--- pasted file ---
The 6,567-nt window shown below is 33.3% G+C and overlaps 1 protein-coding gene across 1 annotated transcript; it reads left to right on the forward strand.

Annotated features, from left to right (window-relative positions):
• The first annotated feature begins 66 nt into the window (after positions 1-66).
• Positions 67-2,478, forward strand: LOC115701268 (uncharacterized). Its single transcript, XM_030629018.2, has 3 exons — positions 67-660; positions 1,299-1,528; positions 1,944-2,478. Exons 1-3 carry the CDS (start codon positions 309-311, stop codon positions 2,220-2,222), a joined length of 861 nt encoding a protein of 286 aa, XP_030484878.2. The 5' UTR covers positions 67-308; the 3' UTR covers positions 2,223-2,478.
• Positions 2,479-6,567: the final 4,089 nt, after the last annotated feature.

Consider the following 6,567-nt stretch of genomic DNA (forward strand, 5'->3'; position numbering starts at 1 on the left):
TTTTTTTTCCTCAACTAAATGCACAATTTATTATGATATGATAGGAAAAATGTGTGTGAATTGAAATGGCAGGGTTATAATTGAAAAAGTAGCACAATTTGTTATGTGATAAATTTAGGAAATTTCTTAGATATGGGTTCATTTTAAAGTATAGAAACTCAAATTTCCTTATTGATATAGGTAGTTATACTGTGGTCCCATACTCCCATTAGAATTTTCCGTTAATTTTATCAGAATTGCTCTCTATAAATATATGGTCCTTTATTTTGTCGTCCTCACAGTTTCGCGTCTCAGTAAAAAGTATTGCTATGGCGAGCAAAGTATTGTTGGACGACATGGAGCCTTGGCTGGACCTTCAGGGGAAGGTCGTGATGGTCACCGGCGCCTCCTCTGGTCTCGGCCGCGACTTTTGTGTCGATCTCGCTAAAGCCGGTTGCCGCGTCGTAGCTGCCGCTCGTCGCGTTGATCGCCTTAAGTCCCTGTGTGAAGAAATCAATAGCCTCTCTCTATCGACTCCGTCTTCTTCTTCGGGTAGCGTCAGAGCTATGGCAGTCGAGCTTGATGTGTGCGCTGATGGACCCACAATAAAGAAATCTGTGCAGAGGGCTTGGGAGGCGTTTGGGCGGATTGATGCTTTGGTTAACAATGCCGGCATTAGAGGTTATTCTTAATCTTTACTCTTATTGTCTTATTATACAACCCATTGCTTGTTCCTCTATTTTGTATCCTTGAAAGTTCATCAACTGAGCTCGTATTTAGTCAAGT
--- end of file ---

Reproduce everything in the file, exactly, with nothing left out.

The 6,567-nt window shown below is 33.3% G+C and overlaps 1 protein-coding gene across 1 annotated transcript; it reads left to right on the forward strand.

Annotated features, from left to right (window-relative positions):
• The first annotated feature begins 66 nt into the window (after positions 1-66).
• Positions 67-2,478, forward strand: LOC115701268 (uncharacterized). Its single transcript, XM_030629018.2, has 3 exons — positions 67-660; positions 1,299-1,528; positions 1,944-2,478. Exons 1-3 carry the CDS (start codon positions 309-311, stop codon positions 2,220-2,222), a joined length of 861 nt encoding a protein of 286 aa, XP_030484878.2. The 5' UTR covers positions 67-308; the 3' UTR covers positions 2,223-2,478.
• Positions 2,479-6,567: the final 4,089 nt, after the last annotated feature.

Consider the following 6,567-nt stretch of genomic DNA (forward strand, 5'->3'; position numbering starts at 1 on the left):
TTTTTTTTCCTCAACTAAATGCACAATTTATTATGATATGATAGGAAAAATGTGTGTGAATTGAAATGGCAGGGTTATAATTGAAAAAGTAGCACAATTTGTTATGTGATAAATTTAGGAAATTTCTTAGATATGGGTTCATTTTAAAGTATAGAAACTCAAATTTCCTTATTGATATAGGTAGTTATACTGTGGTCCCATACTCCCATTAGAATTTTCCGTTAATTTTATCAGAATTGCTCTCTATAAATATATGGTCCTTTATTTTGTCGTCCTCACAGTTTCGCGTCTCAGTAAAAAGTATTGCTATGGCGAGCAAAGTATTGTTGGACGACATGGAGCCTTGGCTGGACCTTCAGGGGAAGGTCGTGATGGTCACCGGCGCCTCCTCTGGTCTCGGCCGCGACTTTTGTGTCGATCTCGCTAAAGCCGGTTGCCGCGTCGTAGCTGCCGCTCGTCGCGTTGATCGCCTTAAGTCCCTGTGTGAAGAAATCAATAGCCTCTCTCTATCGACTCCGTCTTCTTCTTCGGGTAGCGTCAGAGCTATGGCAGTCGAGCTTGATGTGTGCGCTGATGGACCCACAATAAAGAAATCTGTGCAGAGGGCTTGGGAGGCGTTTGGGCGGATTGATGCTTTGGTTAACAATGCCGGCATTAGAGGTTATTCTTAATCTTTACTCTTATTGTCTTATTATACAACCCATTGCTTGTTCCTCTATTTTGTATCCTTGAAAGTTCATCAACTGAGCTCGTATTTAGTCAAGT